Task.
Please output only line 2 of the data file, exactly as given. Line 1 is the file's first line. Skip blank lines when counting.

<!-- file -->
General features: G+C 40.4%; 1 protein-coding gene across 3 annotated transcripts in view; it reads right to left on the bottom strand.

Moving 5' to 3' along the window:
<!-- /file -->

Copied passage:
Moving 5' to 3' along the window: